BY: BRYONY VAN NIEKERK
It’s 21:00 on 2 October 2022 and I get a message from our pet sitter: Harri (our disabled cat who never leaves the property) is missing. They can’t find her anywhere. Immediately, every worst-case scenario flood into my mind and I feel absolutely powerless. Never mind the fact that it’s pitch-black outside and the chances of spotting my mostly black and white cat is slim, but we were also out of town visiting the In-laws so not being able to physically do anything was torture.
This is every pet owner’s worst nightmare and not one we like to think about. Maybe you think this is something that won’t happen to your pet – they are too well behaved / comfortable to run away, or your property is secure. But the reality is that accidents do happen and as responsible and loving pet parents, you have to take precautions and be prepared in the event that things go awry.
This is where we were so incredibly lucky. My amazing friends immediately went over to help my pet sitter search my house, canvas the estate until midnight and print and put up posters. Believe me when I say I put into practice each and every one of the tips below. Now, I can’t say whether it was a culmination of all the efforts or if the universe heard my prayers, but this story has a happy ending because after two very stressful days, little Miss Harri casually strolled into the house at 4 am wondering what the fuss was about.
So, in case the unthinkable happens, use the tips below to help ensure that no time is wasted in getting your pet back home.
First and foremost, ensure that your property is secure. You are going to have to really think like your pet here. Can they squeeze through the gap in the palisade? Use that beautiful rock feature to launch themselves over the wall? Rather be overly cautious when escape-proofing your garden than run the risk of them being able to get out.
Also make sure your pets have collars with ID tags and are microchipped. This is so important as their collars can come off (especially with cats who are masters at removing them).
You can also invest in GPS trackers. But do your research because some only have a limited range.
The moment you realize your pet is missing, get the word out. Do not wait, hoping they will just turn up. I read a statistic that there is a 90% chance of finding your pet within the first 12 hours. Post detailed messages with a clear picture on all social media platforms including local community groups, estate WhatsApp groups and local security forums.
Call all vets and shelters in your area and go and visit your local SPCA. They are inundated with dogs and cats on a daily basis, so simply placing a call to them is not enough.
Gather all your friends and family, form a search party, and canvas the area. Chances are your pet is scared and hiding so search under bushes, under parked cars and in all nooks and crannies. While looking, call your pet by name and stop ever so often and listen for any meows or barks. When Harri was MIA, I sent my friends 30 second voice recordings of me calling her name. A familiar voice may have been what drew her home.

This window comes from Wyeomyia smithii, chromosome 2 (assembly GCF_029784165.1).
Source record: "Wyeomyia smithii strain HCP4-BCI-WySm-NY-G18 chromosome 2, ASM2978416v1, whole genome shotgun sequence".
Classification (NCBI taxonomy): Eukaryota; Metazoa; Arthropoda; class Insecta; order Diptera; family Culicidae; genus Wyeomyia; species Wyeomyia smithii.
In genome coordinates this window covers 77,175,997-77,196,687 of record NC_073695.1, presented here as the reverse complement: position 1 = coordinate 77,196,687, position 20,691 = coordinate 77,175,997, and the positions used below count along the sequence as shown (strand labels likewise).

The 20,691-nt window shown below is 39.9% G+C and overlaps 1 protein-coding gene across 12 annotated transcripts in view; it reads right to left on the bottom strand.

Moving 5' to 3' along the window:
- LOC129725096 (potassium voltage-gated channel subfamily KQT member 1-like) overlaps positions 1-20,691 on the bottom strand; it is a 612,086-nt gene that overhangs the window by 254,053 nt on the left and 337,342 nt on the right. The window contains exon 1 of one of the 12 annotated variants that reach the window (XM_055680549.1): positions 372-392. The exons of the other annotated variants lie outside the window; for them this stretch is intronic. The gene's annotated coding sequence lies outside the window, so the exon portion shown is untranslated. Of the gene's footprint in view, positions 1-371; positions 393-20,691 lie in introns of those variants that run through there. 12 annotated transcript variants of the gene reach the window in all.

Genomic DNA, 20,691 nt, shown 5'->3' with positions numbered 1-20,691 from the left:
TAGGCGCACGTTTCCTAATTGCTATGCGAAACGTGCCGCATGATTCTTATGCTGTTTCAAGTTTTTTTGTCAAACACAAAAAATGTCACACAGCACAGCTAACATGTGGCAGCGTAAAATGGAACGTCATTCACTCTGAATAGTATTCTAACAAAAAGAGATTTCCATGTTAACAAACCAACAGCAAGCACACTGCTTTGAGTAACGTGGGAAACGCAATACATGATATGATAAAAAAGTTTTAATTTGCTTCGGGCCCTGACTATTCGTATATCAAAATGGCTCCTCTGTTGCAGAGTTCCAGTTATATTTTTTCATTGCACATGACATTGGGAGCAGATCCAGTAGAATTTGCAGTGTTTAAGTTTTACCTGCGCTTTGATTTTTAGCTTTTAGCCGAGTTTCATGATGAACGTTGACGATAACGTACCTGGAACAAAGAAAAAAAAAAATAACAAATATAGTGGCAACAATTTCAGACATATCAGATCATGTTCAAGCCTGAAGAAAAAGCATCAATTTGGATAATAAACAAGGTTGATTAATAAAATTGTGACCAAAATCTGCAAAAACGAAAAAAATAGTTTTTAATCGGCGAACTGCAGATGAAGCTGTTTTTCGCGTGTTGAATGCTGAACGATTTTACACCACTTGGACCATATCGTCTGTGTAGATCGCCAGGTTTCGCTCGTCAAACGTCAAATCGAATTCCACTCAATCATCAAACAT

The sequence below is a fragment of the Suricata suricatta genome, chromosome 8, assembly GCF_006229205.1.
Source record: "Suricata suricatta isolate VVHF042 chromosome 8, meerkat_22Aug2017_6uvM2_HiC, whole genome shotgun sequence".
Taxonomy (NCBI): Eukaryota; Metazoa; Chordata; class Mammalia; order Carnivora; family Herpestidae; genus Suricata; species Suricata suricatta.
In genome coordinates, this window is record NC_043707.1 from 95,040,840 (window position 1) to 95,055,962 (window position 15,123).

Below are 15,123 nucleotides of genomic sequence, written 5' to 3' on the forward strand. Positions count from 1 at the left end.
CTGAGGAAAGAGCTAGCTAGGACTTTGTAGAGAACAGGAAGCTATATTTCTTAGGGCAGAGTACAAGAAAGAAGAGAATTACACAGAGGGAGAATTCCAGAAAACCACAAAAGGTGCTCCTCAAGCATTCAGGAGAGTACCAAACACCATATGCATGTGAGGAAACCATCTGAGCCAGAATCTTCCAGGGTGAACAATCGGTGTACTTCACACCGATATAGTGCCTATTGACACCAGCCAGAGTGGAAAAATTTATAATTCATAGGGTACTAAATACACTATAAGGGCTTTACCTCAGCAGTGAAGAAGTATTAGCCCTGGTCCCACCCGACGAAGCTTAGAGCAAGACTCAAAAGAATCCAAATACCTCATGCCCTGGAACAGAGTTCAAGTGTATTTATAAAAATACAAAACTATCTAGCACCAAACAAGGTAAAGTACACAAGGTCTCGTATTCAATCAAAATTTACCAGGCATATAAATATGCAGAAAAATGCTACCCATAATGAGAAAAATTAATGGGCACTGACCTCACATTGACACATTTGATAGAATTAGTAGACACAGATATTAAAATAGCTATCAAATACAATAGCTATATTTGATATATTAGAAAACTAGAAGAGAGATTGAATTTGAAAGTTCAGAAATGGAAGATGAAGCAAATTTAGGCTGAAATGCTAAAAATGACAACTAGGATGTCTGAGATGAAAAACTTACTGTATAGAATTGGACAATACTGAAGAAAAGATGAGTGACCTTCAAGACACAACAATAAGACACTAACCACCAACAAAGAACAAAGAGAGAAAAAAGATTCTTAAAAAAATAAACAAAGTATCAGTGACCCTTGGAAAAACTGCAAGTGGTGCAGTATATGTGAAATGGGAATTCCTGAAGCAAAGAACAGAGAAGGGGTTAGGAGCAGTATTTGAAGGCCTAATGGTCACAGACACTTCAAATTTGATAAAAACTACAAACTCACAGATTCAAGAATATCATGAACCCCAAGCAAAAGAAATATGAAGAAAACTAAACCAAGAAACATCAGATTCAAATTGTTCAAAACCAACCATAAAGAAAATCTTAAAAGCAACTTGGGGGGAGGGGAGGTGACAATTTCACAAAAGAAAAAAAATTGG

The best times to go canvasing is usually early morning or just before dusk when it’s quiet and not many people and cars around.
Create a ‘missing pet’ poster. Keep it simple and include a brief description, any distinguishing features/markings, a clear picture, and their name so people can call them by name if they encounter them. If you are able, offer a reward. Place these posters everywhere! Around your neighborhood, vet rooms, school bulletin boards, in post boxes. Go wild.
Place a sign outside your front door/gate detailing that your pet is missing and that they live there. Your pet may have strayed not too far from home and a Good Samaritan could pick them up and drive/walk around the neighborhood trying to find their home. Having a sign outside would alert the person to where your pet lives.
Leave A Scent
We all know dogs and cats have an amazing sense of smell, far superior to ours. Place your dog’s bed, blanket or favourite toy outside your front door or entrance gate and for cats, you can use their litter box (used litter is a must). In doing this, your missing pet may be able to pick up the familiar scent and find their way back home.
If possible, and if it won’t allow your other pets to get out, leave your gate/sliding door/ window open for your pet to be able to come in. At any time, your pet could come home and then turn around and leave again if they cannot gain access to the property.
Our cats have a curfew and are locked in at night, so while Harri was missing, we put all the cats in one room that was secured and left both the front and back doors open.
Call In The Professionals
Sometimes you need expert help. Maybe your pet is on chronic medication, is disabled, or needs weekly treatments. In this instance, time is crucial, and you may need to hire the services of a pet detective.
We enlisted the help of Healthy Hounds, an organization that has trained dogs to sniff out and track missing pets. Since Harri has a very bad limp, never leaves the garden and is therefore not street smart, we wanted to find her as quickly as possible. The tracking dogs never actually got to do their thing because two hours before they were set to arrive, Harri came home, but this organization does have a very high success rate.
Don’t Give Up
It can be disheartening if your pet is missing for an extended period of time, but never lose hope. So many pet parents are reunited with their animals months and even years later. My friend’s cat pitched at our house (she used to be our roommate) three months after she went missing! So, keep the faith and keep searching because you never know.